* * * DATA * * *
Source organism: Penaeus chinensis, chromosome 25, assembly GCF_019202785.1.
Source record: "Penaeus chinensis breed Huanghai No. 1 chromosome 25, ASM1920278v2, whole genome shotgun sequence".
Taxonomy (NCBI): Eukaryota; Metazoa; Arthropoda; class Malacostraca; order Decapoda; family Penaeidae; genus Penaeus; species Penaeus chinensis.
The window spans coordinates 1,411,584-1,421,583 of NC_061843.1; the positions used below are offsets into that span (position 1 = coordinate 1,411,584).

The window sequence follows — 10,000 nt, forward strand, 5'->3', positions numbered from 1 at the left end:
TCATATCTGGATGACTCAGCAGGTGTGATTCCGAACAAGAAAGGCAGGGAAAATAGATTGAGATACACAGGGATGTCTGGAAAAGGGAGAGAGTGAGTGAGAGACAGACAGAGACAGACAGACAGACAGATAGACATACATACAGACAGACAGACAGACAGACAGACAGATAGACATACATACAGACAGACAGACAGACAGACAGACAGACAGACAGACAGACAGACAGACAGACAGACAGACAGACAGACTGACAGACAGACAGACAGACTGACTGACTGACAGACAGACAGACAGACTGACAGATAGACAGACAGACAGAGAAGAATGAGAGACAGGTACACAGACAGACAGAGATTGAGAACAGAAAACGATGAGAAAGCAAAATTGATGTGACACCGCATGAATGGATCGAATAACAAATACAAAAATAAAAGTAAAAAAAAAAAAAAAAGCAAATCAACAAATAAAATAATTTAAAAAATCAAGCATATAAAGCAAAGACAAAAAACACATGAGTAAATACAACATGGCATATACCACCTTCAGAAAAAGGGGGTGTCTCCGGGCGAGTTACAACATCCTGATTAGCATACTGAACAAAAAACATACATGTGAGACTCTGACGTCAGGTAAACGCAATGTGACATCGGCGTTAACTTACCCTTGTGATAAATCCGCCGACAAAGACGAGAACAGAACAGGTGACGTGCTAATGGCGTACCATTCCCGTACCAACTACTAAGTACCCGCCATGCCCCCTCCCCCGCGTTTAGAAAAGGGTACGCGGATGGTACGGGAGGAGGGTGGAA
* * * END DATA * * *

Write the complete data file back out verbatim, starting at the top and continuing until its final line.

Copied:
Source organism: Penaeus chinensis, chromosome 25, assembly GCF_019202785.1.
Source record: "Penaeus chinensis breed Huanghai No. 1 chromosome 25, ASM1920278v2, whole genome shotgun sequence".
Taxonomy (NCBI): Eukaryota; Metazoa; Arthropoda; class Malacostraca; order Decapoda; family Penaeidae; genus Penaeus; species Penaeus chinensis.
The window spans coordinates 1,411,584-1,421,583 of NC_061843.1; the positions used below are offsets into that span (position 1 = coordinate 1,411,584).

The window sequence follows — 10,000 nt, forward strand, 5'->3', positions numbered from 1 at the left end:
TCATATCTGGATGACTCAGCAGGTGTGATTCCGAACAAGAAAGGCAGGGAAAATAGATTGAGATACACAGGGATGTCTGGAAAAGGGAGAGAGTGAGTGAGAGACAGACAGAGACAGACAGACAGACAGATAGACATACATACAGACAGACAGACAGACAGACAGACAGATAGACATACATACAGACAGACAGACAGACAGACAGACAGACAGACAGACAGACAGACAGACAGACAGACAGACAGACAGACTGACAGACAGACAGACAGACTGACTGACTGACAGACAGACAGACAGACTGACAGATAGACAGACAGACAGAGAAGAATGAGAGACAGGTACACAGACAGACAGAGATTGAGAACAGAAAACGATGAGAAAGCAAAATTGATGTGACACCGCATGAATGGATCGAATAACAAATACAAAAATAAAAGTAAAAAAAAAAAAAAAAGCAAATCAACAAATAAAATAATTTAAAAAATCAAGCATATAAAGCAAAGACAAAAAACACATGAGTAAATACAACATGGCATATACCACCTTCAGAAAAAGGGGGTGTCTCCGGGCGAGTTACAACATCCTGATTAGCATACTGAACAAAAAACATACATGTGAGACTCTGACGTCAGGTAAACGCAATGTGACATCGGCGTTAACTTACCCTTGTGATAAATCCGCCGACAAAGACGAGAACAGAACAGGTGACGTGCTAATGGCGTACCATTCCCGTACCAACTACTAAGTACCCGCCATGCCCCCTCCCCCGCGTTTAGAAAAGGGTACGCGGATGGTACGGGAGGAGGGTGGAA